The Department of Labor (DOL) has completed its three-pronged approach to requiring more disclosure and transparency of fees and other expenses related to retirement plan administration and investments.
First came service provider fee disclosure for large plans (100 or more participants) on Form 5500 Schedule C, now in effect. In the second, effective in 2011, the DOL requires service providers generally to disclose fees, related costs and conflicts of interest to plan fiduciaries. Now, final regulations require disclosure of fee and expense information to participants and beneficiaries in 401(k), ERISA 403(b) and other plans that allow participant investment directions. These regulations do not apply to plans that don’t permit participant directions or to governmental and non-electing church plans or IRA-based plans such as SEPs and SIMPLE IRAs. The regulations are effective for plan years beginning after October 31, 2011.
The new disclosure regulations are extensive. Compliance will require significant efforts.
The final disclosure guidance clarifies that it is the plan administrator that must provide the required information. However, the regulations also make clear that to the extent the plan administrator relies reasonably and in good faith on information from an investment issuer or other service provider in making the required disclosures, the administrator will not be responsible for any resulting inadequacy or inaccuracy.
Participants and beneficiaries must receive the information before becoming eligible to direct investments (or within 60 days after the plan is subject to the rules), and, except as noted below for certain quarterly requirements, at least annually thereafter. A description of any "material" changes to the required information must be furnished 30 to 90 days in advance of the effective date of the change. New participants and beneficiaries during any annual disclosure period must receive the most recent disclosure information and all subsequent updates that have been provided.
Both plan and investment information must be provided to each eligible participant, whether or not actively participating, and to each beneficiary, including an alternate payee under a divorce order, who actually has a plan account. The plan-related information is as follows:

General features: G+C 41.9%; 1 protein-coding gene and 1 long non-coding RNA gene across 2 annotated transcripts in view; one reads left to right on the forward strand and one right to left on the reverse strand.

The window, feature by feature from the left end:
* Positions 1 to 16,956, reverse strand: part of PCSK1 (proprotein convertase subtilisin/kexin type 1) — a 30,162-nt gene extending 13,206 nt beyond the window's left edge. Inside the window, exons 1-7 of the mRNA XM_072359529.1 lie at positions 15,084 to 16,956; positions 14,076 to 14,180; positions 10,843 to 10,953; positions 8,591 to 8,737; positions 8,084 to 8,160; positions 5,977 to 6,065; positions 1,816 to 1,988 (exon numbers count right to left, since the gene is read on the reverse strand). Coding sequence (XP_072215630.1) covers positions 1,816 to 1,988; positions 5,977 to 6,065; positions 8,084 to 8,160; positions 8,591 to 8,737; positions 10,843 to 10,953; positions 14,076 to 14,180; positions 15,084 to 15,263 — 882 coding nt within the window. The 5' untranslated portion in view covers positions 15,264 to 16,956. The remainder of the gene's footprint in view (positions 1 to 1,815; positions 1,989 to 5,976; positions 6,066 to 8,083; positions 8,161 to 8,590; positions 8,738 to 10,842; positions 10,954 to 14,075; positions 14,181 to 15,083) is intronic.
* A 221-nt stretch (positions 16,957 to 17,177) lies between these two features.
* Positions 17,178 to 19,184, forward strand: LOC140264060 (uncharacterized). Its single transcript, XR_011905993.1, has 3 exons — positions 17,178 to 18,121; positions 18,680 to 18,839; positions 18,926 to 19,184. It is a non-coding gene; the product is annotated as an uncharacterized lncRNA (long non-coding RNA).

General Operational and Identification Information:
An explanation of the circumstances under which participants and beneficiaries may give investment instructions and any applicable limitations, including any restrictions on transfer to or from an investment alternative.
Identification of all investment alternatives and any designated investment managers under the plan.
An explanation of the exercise of voting, tender offer and similar rights related to a designated investment alternative, as well as any applicable restrictions.
A description of brokerage windows, self-directed brokerage accounts and similar arrangements allowing designation of investments outside of the plan menu, including fees and expenses associated with those arrangements.
General Administrative Expenses
An explanation of the amount and allocation of fees and expenses for general plan administrative services (such as legal, accounting or recordkeeping services) that may be deducted from all individual accounts. Fees and expenses paid through revenue sharing from each investment alternative also must be disclosed.
An itemized explanation of the general fees and expenses that have been actually charged to the participant or beneficiary.